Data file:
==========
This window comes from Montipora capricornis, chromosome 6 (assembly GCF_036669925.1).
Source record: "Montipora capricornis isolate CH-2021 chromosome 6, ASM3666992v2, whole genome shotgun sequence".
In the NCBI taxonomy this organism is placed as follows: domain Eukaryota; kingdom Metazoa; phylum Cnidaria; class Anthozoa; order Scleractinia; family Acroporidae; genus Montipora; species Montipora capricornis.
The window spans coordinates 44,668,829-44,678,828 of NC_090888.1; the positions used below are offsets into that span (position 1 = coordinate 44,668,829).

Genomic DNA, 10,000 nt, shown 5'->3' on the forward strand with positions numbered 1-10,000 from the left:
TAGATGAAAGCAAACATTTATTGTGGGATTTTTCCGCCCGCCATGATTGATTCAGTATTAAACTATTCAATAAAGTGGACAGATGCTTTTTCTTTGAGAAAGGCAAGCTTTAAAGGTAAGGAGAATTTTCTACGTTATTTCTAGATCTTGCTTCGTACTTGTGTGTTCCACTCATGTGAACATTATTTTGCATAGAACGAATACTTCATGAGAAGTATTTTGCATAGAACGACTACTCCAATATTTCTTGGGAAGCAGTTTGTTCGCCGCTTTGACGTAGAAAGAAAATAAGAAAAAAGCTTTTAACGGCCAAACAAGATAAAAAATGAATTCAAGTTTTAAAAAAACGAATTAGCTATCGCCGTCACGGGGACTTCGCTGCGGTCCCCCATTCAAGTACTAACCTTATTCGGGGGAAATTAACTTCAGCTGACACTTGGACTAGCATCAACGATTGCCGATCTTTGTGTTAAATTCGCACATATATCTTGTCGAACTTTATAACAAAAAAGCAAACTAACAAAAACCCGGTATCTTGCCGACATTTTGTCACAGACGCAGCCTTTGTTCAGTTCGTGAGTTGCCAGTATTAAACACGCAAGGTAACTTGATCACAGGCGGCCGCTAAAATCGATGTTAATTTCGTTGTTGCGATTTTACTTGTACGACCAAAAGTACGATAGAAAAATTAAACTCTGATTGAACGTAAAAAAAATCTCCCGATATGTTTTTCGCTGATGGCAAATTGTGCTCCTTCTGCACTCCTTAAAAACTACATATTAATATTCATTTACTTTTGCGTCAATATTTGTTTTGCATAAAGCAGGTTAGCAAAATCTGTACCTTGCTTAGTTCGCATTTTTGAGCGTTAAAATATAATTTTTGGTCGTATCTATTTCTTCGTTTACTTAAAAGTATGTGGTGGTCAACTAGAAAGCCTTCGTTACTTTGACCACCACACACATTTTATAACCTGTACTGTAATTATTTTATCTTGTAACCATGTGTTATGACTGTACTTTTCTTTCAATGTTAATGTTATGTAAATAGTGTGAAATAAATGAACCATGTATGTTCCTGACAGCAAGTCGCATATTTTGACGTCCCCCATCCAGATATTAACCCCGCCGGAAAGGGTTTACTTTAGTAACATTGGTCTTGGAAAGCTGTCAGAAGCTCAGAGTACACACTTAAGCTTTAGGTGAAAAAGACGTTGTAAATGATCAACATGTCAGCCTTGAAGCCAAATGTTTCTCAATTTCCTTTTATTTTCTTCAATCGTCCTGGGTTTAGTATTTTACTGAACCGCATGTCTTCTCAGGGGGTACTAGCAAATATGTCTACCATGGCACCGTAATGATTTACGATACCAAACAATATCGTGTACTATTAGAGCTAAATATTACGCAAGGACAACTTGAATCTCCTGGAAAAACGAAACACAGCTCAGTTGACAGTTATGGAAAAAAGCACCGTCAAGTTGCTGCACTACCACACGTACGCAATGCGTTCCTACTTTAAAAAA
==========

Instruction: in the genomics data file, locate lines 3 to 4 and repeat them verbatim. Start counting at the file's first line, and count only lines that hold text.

In the NCBI taxonomy this organism is placed as follows: domain Eukaryota; kingdom Metazoa; phylum Cnidaria; class Anthozoa; order Scleractinia; family Acroporidae; genus Montipora; species Montipora capricornis.
The window spans coordinates 44,668,829-44,678,828 of NC_090888.1; the positions used below are offsets into that span (position 1 = coordinate 44,668,829).